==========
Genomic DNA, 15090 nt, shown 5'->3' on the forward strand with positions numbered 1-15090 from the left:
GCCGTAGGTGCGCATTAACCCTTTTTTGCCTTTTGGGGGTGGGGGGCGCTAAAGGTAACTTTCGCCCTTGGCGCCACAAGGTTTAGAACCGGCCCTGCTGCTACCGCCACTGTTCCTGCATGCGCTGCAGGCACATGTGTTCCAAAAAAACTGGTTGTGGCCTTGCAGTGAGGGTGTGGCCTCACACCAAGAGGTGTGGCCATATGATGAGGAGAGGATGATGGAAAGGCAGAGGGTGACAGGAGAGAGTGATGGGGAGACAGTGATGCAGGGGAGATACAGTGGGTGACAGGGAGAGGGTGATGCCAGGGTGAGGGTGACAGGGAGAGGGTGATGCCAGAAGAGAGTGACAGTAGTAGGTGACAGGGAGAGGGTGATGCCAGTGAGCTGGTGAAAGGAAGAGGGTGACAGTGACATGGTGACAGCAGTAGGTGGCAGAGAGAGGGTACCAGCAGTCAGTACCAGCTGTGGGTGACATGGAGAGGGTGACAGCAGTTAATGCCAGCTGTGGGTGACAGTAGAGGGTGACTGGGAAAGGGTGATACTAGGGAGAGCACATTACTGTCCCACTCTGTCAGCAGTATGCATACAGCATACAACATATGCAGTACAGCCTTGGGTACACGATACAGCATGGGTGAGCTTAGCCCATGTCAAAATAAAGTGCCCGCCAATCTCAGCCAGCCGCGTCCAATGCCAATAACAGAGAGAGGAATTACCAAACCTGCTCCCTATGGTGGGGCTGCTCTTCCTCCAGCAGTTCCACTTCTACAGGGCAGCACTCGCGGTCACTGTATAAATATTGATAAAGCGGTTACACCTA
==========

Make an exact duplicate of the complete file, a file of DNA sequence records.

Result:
Genomic DNA, 15090 nt, shown 5'->3' on the forward strand with positions numbered 1-15090 from the left:
GCCGTAGGTGCGCATTAACCCTTTTTTGCCTTTTGGGGGTGGGGGGCGCTAAAGGTAACTTTCGCCCTTGGCGCCACAAGGTTTAGAACCGGCCCTGCTGCTACCGCCACTGTTCCTGCATGCGCTGCAGGCACATGTGTTCCAAAAAAACTGGTTGTGGCCTTGCAGTGAGGGTGTGGCCTCACACCAAGAGGTGTGGCCATATGATGAGGAGAGGATGATGGAAAGGCAGAGGGTGACAGGAGAGAGTGATGGGGAGACAGTGATGCAGGGGAGATACAGTGGGTGACAGGGAGAGGGTGATGCCAGGGTGAGGGTGACAGGGAGAGGGTGATGCCAGAAGAGAGTGACAGTAGTAGGTGACAGGGAGAGGGTGATGCCAGTGAGCTGGTGAAAGGAAGAGGGTGACAGTGACATGGTGACAGCAGTAGGTGGCAGAGAGAGGGTACCAGCAGTCAGTACCAGCTGTGGGTGACATGGAGAGGGTGACAGCAGTTAATGCCAGCTGTGGGTGACAGTAGAGGGTGACTGGGAAAGGGTGATACTAGGGAGAGCACATTACTGTCCCACTCTGTCAGCAGTATGCATACAGCATACAACATATGCAGTACAGCCTTGGGTACACGATACAGCATGGGTGAGCTTAGCCCATGTCAAAATAAAGTGCCCGCCAATCTCAGCCAGCCGCGTCCAATGCCAATAACAGAGAGAGGAATTACCAAACCTGCTCCCTATGGTGGGGCTGCTCTTCCTCCAGCAGTTCCACTTCTACAGGGCAGCACTCGCGGTCACTGTATAAATATTGATAAAGCGGTTACACCTA